Tattered Atlas Tales

“Traveling, it leaves you speechless,
then turns you into a storyteller.”
– Ibn Battuta

Pre-Pandemic Patagonia 2020

Buenos Aries

Contrary to what I’ve read, men wear shorts here. Most everyone wears shorts here. Which makes sense. It’s hot. It would have been nice if I’d packed some shorts, so I wasn’t the only idiot walking around in pants. Contrary to what the guidebooks say, USD are not accepted most places. And ATMs, while plentiful, don’t work worth a shit. Even if they did, the surcharge is 395 pesos to pull out a maximum of 4000 ($6.50 to pull out $65.00). The exchange rate is amazing for the USD though. We had dinner at the most expensive restaurant in the city and it was as cheap as, if not cheaper than, Mexico City.

Rain and thunderstorms don’t bother people here. Rain and thunderstorms don’t bother us either. Nothing wrong with getting a little wet when it’s in the 70’s. The weather makes my beard do crazy things. The weather makes my wife’s hair do even crazier things.

Our Airbnb is a lot nicer than we expected it to be. We kind of hope the weather stays the way it’s been, just to give us an excuse to stay in and be lazy in this awesome space.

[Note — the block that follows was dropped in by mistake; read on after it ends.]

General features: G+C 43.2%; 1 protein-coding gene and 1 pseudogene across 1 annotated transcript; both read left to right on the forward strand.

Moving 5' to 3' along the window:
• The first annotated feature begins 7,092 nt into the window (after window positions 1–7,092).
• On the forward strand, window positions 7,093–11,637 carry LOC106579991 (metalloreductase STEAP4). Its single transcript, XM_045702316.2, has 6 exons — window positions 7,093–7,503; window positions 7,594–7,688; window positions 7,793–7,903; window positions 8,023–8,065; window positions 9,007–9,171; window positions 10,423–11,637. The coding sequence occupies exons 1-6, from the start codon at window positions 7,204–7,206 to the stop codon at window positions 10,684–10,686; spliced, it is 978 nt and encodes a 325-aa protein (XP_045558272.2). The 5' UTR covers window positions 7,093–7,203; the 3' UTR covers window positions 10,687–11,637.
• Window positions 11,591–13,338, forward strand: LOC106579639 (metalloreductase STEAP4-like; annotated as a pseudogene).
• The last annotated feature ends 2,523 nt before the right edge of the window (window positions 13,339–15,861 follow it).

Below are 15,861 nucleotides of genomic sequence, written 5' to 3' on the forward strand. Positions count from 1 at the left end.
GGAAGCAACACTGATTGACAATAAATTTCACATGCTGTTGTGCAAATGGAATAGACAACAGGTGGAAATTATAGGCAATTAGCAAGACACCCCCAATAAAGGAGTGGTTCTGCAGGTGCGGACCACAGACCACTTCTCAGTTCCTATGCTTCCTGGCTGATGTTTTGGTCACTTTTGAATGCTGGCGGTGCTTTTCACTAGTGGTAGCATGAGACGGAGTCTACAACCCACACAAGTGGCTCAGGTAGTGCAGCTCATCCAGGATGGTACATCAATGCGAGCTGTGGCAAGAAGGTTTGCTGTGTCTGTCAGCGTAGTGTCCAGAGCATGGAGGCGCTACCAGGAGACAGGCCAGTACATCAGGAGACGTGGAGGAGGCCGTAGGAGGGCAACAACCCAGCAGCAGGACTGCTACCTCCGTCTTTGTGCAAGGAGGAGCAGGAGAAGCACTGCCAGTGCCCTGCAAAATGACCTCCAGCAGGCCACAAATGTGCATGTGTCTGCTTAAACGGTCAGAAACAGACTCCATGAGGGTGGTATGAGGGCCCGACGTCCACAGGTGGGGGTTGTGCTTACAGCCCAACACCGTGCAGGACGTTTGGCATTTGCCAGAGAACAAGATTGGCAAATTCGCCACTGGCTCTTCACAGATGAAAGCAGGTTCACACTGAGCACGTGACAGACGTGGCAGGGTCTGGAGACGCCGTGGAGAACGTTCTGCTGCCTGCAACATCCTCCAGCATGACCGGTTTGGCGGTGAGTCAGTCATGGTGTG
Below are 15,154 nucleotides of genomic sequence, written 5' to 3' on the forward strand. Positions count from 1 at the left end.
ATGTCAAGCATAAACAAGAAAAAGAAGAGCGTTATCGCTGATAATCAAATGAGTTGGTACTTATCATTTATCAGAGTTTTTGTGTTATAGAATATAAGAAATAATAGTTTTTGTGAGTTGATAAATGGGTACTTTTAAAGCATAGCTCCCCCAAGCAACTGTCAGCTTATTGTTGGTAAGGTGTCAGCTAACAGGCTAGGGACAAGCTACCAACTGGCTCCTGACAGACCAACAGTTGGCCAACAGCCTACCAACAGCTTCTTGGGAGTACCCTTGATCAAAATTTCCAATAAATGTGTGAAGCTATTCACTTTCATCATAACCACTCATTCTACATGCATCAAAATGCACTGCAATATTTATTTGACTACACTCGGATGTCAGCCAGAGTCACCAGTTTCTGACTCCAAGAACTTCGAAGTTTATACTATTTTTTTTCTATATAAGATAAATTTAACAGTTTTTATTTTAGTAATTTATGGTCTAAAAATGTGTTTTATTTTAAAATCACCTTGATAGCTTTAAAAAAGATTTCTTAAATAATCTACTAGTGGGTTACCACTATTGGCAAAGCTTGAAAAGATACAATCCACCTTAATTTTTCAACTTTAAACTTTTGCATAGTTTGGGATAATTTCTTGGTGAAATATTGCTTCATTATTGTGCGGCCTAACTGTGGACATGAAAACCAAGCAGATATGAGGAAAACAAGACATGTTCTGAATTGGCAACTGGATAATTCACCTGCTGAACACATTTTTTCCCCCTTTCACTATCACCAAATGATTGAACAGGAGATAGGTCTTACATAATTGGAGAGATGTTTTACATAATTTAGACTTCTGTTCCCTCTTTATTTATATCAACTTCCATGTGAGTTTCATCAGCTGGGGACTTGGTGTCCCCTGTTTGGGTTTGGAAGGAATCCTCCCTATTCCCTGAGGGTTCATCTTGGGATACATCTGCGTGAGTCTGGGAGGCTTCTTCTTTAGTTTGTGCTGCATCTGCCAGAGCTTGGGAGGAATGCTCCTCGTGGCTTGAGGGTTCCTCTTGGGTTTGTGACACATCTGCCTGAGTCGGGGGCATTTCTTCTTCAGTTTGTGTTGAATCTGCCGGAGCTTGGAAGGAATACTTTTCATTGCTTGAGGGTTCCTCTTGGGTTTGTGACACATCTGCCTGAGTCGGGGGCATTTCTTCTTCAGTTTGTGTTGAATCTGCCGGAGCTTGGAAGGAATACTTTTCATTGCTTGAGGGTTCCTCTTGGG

11pm dinner reservations are completely normal.

The beer is alright here, the wine is very good, and the steak is probably the best we’ve ever had.

Cities are not really my thing when traveling. BA hasn’t changed that. A day or two is going to be plenty. There are still a few more things we want to see, and more meat to consume, but I feel like we got a good feel of the place today. There are old buildings, new buildings, and colonial areas. There are cafes, bars, and restaurants. There are parks, statues, cathedrals, monuments, and museums. There are a lot of people and some cool street art.

Evita is a big deal here. Legs (and showing them off) are a big deal here. And there is a women’s clothing store named Kill….

I think I could live here (as well as Lisbon, Barcelona, Bangkok, etc.) for a while, but a short visit is always enough as a tourist.
We’re excited to move on to Patagonia in a couple days, but glad we get to see the city.

43rd birthday dinner.
Probably the best steak I’ve ever had.
The free champagne and dessert was a nice touch.

Heading to Uruguay for the day. My wife is concerned about the ferry ticket I just handed her. It doesn’t help I won’t show her mine. 😉